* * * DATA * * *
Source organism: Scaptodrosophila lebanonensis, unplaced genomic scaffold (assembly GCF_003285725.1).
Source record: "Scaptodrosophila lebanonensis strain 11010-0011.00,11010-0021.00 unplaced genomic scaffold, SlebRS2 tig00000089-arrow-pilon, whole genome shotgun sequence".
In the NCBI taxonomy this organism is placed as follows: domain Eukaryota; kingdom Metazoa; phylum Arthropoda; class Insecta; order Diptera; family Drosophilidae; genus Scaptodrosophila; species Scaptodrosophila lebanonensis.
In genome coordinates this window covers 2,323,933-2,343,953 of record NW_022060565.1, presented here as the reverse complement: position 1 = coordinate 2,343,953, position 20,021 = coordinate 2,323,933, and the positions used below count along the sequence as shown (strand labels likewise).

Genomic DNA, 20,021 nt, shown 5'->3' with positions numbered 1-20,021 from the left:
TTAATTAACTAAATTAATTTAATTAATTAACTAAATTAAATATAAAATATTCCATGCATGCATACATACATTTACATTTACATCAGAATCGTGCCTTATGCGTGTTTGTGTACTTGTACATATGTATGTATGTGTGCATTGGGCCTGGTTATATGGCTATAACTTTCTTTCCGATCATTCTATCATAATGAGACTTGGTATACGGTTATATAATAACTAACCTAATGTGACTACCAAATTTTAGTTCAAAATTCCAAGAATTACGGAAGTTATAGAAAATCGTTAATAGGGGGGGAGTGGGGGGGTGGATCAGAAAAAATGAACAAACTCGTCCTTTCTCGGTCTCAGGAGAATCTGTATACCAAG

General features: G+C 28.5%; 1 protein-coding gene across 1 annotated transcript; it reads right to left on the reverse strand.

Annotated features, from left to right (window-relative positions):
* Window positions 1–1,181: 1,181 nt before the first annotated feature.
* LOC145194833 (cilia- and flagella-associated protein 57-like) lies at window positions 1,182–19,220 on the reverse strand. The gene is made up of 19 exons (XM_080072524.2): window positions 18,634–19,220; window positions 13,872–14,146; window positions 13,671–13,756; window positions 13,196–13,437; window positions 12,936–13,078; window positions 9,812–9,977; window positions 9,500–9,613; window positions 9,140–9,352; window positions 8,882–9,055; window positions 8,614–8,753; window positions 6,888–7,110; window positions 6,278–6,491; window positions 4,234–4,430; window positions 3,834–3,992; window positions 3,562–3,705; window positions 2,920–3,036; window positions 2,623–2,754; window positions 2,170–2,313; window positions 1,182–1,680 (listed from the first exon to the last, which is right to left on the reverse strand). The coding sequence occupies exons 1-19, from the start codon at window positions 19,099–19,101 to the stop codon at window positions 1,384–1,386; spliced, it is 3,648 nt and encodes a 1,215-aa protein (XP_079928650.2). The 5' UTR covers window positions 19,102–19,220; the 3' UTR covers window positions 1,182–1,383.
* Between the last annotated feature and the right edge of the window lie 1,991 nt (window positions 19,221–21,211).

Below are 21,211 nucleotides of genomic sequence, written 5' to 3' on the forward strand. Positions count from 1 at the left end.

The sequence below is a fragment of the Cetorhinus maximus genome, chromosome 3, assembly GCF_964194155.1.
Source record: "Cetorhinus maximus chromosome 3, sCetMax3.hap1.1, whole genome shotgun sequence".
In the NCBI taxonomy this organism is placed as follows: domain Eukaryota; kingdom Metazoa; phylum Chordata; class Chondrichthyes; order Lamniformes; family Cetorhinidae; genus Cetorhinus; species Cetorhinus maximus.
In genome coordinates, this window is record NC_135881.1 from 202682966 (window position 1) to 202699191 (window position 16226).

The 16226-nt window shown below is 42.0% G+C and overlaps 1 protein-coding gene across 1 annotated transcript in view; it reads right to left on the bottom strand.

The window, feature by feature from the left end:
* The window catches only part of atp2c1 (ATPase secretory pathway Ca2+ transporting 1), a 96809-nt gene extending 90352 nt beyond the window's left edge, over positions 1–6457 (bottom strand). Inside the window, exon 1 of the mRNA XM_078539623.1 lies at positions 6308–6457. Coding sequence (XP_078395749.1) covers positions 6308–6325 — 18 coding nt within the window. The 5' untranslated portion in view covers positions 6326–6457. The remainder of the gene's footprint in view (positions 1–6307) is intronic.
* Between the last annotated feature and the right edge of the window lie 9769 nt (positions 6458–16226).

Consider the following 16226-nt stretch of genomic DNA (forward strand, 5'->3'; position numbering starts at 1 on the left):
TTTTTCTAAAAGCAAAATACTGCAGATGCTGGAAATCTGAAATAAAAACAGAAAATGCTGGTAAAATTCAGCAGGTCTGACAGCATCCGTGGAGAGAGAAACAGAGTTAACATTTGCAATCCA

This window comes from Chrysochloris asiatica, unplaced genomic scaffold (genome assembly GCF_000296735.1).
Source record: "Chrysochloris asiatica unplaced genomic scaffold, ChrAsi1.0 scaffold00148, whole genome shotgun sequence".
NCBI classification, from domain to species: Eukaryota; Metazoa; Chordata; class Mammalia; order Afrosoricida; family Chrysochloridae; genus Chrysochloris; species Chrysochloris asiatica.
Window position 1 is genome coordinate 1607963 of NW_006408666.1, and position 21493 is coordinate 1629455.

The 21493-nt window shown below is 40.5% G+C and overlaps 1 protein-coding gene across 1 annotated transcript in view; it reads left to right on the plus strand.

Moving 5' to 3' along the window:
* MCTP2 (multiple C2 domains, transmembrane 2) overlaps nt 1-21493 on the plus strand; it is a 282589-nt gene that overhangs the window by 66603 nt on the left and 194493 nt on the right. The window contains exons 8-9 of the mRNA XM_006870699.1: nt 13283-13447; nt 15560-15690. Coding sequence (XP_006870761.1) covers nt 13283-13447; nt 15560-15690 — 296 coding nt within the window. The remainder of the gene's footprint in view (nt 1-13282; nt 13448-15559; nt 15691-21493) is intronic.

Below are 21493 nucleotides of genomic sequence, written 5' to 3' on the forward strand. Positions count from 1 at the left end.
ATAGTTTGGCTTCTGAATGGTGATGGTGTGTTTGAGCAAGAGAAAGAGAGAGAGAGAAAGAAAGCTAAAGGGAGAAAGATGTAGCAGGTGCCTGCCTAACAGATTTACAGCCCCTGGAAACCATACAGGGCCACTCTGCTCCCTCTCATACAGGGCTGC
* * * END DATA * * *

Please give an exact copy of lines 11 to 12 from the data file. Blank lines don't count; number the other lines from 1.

* Between the last annotated feature and the right edge of the window lie 1,991 nt (window positions 19,221–21,211).

Below are 21,211 nucleotides of genomic sequence, written 5' to 3' on the forward strand. Positions count from 1 at the left end.